Two stories. Two character focuses. One book. There’s a part of me that really wanted to write a separate review for each story (as in two separate posts), but if you plan on buying the monthly issues, then you’re stuck with both stories… So you’re getting two reviews in on post. I’ll score each issue individually, but finish up with a total score averaging the scores from both stories.

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Deadshot has basically been the foundation of the Suicide Squad for years. Yes, Harley is now part of the team and is easily a bigger brand than Deadshot, but I can imagine a Squad without Harely, while it’s difficult for me to imagine one without Lawton. Because of that, I’m glad that Deadshot receives a spotlight every couple of years. He’s a great character, and deserves every bit of attention that DC throws his way.

Buccellato (Detective Comics, Injustice Gods Among Us) is covering writing duties for this story, so I have an adequately high expectation. Deadshot is an edgier character, he kills people for a living, but doesn’t allow himself to get consumed by the darkness of what he does. That gives Buccellato the opportunity to provide a nice texture to the character, and it’s something he jumps on immediately.

The opening scene is solid, albeit a little expected. If you’re going to write a book about Deadshot, there’s bound to be an internal monologue about his views on killing. Disregarding the predictability, I can’t fault Buccellato, because it’s honestly the best way to introduce the Lawton as a character, while also setting the tone for the book.

The catalyst for Deadshot’s narrative stems from a solo mission he executed for Waller in the past. Deadshot was sent to South America to stop the head of the local cartel, Guillermo “Che” LaPaz. It was strictly a round-up mission as far as LaPaz was concerned – the other men were fair game to be on the receiving end of bullets – but Waller was never able to capture LaPaz. Three months later, and Deadshot is back to collect the same man. Except this time he’ll have back-up, and the plan is a little different.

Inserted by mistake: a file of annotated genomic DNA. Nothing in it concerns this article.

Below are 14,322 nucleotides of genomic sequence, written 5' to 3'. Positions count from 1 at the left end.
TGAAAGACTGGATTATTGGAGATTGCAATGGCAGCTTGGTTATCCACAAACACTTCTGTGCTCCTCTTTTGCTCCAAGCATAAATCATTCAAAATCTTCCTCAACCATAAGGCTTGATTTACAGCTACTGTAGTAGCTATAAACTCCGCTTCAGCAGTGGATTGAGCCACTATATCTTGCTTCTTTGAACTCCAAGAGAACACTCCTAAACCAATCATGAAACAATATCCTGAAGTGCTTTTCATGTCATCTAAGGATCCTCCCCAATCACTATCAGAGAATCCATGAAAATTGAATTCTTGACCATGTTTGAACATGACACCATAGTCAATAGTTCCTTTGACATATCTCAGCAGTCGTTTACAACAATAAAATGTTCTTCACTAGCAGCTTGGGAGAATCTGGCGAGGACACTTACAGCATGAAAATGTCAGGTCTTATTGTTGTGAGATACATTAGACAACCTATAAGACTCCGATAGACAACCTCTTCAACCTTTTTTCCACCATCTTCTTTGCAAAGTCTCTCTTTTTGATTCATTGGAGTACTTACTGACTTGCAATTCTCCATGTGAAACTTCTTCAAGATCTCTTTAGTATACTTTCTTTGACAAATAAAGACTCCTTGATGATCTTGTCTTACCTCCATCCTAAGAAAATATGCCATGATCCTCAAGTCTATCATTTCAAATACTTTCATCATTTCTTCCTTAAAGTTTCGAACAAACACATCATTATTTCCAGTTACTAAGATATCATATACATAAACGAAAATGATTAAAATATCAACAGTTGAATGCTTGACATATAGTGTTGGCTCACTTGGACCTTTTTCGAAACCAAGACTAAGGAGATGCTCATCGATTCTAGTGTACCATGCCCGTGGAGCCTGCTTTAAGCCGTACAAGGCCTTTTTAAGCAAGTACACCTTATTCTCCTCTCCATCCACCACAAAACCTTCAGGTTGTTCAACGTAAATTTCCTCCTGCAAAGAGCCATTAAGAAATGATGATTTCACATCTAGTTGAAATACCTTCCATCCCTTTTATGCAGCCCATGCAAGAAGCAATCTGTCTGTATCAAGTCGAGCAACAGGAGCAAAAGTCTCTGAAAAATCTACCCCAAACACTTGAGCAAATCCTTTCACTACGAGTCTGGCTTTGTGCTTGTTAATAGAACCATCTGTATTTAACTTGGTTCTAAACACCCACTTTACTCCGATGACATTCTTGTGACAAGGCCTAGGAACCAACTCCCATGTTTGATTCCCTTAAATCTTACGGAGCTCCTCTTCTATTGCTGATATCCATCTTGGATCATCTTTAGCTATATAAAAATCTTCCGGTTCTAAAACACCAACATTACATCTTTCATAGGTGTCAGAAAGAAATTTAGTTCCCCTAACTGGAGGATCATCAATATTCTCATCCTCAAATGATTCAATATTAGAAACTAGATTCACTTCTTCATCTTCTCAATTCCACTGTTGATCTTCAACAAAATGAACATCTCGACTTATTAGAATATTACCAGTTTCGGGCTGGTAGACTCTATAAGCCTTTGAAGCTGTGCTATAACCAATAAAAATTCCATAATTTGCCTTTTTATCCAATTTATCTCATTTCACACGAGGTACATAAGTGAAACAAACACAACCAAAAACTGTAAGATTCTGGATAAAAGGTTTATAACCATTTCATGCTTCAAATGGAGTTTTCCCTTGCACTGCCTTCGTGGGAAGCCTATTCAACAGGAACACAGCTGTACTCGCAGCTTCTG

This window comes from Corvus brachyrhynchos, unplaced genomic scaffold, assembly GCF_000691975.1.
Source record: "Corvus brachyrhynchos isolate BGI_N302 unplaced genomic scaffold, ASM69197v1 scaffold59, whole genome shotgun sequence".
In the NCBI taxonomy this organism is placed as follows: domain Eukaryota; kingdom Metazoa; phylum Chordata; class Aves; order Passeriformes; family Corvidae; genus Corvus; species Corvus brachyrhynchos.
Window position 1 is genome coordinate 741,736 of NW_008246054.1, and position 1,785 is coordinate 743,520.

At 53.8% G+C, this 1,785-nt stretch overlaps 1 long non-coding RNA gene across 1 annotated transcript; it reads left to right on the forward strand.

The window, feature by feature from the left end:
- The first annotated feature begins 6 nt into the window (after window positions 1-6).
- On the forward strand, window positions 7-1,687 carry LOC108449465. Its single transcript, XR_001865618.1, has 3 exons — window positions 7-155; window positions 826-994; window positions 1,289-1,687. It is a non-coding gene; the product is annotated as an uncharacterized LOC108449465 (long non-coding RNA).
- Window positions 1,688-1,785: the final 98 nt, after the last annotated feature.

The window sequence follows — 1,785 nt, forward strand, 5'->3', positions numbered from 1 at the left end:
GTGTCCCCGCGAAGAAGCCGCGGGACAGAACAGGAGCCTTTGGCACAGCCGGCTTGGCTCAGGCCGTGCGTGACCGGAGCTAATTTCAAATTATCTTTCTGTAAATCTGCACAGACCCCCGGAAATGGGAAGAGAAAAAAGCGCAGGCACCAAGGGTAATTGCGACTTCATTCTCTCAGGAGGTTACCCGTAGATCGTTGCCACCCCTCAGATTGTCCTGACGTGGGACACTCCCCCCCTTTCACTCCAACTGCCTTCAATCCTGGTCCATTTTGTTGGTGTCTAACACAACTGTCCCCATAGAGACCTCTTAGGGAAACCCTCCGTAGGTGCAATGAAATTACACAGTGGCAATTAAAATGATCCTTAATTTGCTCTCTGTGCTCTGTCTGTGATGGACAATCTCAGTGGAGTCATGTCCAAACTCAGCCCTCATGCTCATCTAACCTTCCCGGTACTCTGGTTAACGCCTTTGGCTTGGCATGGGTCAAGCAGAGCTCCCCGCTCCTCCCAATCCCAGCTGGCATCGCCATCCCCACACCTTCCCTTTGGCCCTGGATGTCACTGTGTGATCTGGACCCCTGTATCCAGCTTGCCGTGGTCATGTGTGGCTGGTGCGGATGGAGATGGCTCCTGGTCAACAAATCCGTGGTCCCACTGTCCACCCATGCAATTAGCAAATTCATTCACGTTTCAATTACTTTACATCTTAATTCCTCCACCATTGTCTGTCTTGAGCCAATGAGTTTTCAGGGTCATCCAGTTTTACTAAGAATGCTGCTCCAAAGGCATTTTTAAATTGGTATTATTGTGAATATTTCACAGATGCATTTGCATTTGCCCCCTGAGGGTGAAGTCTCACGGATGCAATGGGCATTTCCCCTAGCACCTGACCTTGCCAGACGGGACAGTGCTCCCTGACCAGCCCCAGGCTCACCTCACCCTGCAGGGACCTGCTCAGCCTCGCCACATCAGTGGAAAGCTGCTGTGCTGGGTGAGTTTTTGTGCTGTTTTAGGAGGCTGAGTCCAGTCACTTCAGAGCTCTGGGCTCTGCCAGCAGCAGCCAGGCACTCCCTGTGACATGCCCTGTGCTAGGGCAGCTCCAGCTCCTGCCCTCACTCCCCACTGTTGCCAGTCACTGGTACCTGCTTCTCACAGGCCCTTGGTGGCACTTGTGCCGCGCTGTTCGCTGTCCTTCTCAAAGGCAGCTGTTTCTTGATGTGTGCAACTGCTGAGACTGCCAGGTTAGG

Buccellato introduces a new character, Will Evans.

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Will apparently doesn’t have a code name, so I’m going to refer to him as Deadshot endearingly does: Rookie. A fellow sniper, Rookie is basically introduced to set up conflict between the two, or “competition” as Waller called it. This is honestly my least favorite portion of the book. The back and forth macho fest about who was better or more capable was pretty annoying. I tend to hate arrogance in general, and my opinion is consistent, even with fictional characters (however, Damian and Midnighter get a pass). There is an occasional laugh to be found in the confrontation, but overall, I wish it would have been toned down by a notch or two… or four.

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Within all of this, a sub-plot emerges as a Deadshot deals with a personal issue. It’s unclear at first exactly what’s going on, or who it pertains to, but the general idea is easy to put together. The situation weighs on him as he heads into the mission, a detail that provides an added realism to Deadshot’s mission. This is where having a book focus on a specific character from the Squad succeeds. Typically team books tend to feature their characters evenly at the expense of solid character development. As you know, character development is the best way to win me over, so I’ll take these moments and details any day.